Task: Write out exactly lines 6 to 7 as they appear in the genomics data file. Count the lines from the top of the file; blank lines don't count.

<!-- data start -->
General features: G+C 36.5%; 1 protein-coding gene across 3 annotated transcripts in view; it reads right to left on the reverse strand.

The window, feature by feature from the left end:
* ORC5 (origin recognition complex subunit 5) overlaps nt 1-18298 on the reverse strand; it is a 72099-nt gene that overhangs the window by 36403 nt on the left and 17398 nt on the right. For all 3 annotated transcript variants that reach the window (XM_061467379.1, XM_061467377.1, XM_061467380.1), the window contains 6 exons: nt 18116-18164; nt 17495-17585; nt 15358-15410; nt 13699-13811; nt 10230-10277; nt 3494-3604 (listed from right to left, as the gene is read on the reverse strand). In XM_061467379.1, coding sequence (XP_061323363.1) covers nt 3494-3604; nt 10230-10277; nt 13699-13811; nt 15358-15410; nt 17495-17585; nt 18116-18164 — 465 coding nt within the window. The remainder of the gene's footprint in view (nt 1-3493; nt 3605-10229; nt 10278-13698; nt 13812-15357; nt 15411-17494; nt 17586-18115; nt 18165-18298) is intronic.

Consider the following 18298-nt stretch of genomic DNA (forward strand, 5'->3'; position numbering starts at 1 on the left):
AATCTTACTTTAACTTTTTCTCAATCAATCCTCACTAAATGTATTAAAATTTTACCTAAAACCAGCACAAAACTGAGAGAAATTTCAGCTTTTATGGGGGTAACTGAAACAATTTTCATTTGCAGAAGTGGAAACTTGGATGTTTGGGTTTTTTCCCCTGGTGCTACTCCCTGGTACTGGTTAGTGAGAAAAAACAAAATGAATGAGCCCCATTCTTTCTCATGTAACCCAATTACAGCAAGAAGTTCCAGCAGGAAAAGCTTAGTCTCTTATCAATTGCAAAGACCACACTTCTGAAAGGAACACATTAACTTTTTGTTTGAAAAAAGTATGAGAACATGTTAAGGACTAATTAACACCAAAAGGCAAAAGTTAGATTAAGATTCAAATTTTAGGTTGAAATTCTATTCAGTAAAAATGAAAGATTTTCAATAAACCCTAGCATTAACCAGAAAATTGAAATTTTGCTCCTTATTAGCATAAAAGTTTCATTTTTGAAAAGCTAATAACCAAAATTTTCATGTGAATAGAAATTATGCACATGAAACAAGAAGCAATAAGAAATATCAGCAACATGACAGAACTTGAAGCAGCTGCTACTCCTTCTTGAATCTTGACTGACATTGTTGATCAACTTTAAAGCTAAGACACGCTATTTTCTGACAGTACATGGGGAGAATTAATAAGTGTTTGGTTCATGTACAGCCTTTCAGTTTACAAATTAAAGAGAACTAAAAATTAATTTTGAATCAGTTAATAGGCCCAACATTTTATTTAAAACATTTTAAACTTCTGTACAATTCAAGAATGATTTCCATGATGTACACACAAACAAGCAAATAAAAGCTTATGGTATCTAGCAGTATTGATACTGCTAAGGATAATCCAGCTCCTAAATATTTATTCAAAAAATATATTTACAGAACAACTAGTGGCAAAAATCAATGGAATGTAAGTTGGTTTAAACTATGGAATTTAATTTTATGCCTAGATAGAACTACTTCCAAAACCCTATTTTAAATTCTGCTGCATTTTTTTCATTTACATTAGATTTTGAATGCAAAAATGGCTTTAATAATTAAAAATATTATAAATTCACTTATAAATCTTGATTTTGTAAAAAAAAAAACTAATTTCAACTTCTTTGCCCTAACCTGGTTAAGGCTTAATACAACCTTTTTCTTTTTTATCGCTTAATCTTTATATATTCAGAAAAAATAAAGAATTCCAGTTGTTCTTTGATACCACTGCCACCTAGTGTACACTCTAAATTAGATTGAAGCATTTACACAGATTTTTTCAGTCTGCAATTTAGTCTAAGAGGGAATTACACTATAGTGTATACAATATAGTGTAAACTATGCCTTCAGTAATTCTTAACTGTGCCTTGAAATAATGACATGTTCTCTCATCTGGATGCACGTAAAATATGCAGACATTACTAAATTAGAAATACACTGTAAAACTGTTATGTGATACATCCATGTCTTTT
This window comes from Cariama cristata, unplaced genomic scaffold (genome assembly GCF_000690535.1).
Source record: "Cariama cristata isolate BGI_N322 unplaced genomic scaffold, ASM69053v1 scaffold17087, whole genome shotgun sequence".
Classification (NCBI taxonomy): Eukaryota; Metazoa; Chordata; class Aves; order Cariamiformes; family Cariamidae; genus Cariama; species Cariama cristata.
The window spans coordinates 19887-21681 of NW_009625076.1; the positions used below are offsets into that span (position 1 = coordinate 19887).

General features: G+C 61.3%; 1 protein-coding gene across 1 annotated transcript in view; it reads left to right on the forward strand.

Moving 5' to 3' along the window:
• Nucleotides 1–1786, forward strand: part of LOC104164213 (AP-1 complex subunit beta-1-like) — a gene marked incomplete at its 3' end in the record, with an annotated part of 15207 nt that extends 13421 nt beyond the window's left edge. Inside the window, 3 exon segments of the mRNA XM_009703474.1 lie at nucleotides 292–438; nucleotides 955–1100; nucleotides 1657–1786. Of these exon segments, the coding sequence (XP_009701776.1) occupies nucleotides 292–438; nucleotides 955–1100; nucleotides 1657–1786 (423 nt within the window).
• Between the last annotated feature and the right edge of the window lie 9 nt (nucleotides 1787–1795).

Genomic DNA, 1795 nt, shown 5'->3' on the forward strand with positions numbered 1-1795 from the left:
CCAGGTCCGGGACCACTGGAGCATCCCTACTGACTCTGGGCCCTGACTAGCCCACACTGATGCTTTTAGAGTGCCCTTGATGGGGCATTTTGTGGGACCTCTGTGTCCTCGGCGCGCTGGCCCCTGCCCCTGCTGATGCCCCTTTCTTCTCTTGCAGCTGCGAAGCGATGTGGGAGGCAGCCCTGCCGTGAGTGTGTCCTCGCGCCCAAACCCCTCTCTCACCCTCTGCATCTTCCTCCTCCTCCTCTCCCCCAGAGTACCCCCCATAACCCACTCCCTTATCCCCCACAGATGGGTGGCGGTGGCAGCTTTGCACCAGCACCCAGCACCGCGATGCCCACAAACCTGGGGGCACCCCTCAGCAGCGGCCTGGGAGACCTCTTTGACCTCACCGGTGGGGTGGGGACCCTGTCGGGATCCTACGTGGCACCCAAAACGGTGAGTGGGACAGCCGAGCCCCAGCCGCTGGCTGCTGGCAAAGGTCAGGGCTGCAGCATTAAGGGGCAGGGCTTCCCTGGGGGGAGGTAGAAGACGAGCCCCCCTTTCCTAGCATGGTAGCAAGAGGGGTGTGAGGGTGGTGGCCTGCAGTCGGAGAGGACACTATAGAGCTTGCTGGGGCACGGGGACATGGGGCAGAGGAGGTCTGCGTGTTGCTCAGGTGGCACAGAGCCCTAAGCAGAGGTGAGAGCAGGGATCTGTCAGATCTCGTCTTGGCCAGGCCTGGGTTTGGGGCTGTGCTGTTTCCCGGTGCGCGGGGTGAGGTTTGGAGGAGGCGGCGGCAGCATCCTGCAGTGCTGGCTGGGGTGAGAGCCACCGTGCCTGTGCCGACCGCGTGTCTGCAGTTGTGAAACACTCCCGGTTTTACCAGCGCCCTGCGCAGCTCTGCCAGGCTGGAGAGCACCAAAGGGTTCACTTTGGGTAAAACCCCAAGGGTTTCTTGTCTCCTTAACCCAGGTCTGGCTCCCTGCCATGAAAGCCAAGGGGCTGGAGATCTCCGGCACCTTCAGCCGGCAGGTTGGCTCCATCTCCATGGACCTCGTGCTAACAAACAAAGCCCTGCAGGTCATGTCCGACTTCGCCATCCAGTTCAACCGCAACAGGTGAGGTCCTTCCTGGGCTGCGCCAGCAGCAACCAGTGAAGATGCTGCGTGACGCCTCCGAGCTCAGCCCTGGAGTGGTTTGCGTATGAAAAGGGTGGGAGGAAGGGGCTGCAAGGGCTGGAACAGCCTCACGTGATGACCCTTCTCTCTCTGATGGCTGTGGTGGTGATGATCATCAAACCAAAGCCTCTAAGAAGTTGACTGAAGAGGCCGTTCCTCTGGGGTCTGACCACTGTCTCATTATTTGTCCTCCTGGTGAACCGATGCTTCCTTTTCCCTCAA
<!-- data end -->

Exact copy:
This window comes from Cariama cristata, unplaced genomic scaffold (genome assembly GCF_000690535.1).
Source record: "Cariama cristata isolate BGI_N322 unplaced genomic scaffold, ASM69053v1 scaffold17087, whole genome shotgun sequence".